Comcast Faces FCC Sanctions for Blocking Web Traffic
Comcast, the nation's largest cable company, violated federal guidelines when it blocked and degraded Web traffic, the head of the Federal Communications Commission will announce Friday.
The sanctions would be the first time the commission has come down on an internet provider for denying consumers the right to open, unfettered internet access. It may set a precedent on how the federal government oversees management of internet traffic flows in the future.
Last fall, Comcast reluctantly acknowledged that it had temporarily blocked certain peer-to-peer traffic (file sharing). The cable giant called its actions "reasonable network management."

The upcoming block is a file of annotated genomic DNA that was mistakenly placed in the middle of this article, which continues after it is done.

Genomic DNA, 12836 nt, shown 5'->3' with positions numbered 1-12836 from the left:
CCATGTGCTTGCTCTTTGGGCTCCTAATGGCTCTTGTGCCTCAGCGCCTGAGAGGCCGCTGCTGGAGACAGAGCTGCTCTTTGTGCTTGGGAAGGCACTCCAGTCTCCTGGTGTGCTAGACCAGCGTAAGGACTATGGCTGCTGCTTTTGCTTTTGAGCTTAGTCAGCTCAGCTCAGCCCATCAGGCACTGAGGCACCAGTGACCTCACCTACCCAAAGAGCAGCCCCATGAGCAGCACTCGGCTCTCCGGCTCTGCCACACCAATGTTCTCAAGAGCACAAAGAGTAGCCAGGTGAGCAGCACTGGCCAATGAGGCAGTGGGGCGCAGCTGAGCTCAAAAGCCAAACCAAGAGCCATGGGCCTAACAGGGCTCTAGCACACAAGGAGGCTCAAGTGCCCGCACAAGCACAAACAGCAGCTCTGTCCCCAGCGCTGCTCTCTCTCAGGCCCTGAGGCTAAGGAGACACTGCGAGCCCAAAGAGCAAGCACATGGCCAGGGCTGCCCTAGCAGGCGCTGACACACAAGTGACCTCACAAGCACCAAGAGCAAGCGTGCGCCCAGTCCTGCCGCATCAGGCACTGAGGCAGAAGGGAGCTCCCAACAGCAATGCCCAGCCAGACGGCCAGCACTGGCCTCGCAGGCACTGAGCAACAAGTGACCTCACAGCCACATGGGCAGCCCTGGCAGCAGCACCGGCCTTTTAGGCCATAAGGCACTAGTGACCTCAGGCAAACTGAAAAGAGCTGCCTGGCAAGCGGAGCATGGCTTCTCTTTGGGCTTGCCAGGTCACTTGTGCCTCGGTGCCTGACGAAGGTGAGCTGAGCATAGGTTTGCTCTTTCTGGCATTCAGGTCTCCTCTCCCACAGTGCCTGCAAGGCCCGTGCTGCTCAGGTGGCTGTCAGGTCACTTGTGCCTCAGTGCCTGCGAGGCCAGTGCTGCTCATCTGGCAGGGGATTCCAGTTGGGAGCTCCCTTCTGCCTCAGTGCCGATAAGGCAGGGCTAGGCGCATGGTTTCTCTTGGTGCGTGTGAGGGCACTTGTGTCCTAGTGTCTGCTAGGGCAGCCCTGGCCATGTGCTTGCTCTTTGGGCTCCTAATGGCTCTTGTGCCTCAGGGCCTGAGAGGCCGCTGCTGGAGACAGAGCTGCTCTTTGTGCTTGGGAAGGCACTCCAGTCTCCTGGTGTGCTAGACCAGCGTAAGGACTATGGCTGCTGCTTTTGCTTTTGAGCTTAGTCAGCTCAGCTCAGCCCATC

But consumer rights groups and internet experts accused the company of violating the F.C.C.'s 2005 "Internet Policy Statement," which established four principles intended to guarantee consumers unfettered access to all legal Web content, applications, and services.
The chairman of the F.C.C., Kevin Martin, now agrees.
"The commission has adopted a set of principles that protects consumers' access to the internet," he told the Associated Press on Thursday night. "We found that Comcast's actions in this instance violated our principles."
The consumer advocacy group Free Press trumpeted Martin's decision as a victory for consumers.
"This is going to be a bellwether," said Ben Scott, federal policy chief for Free Press.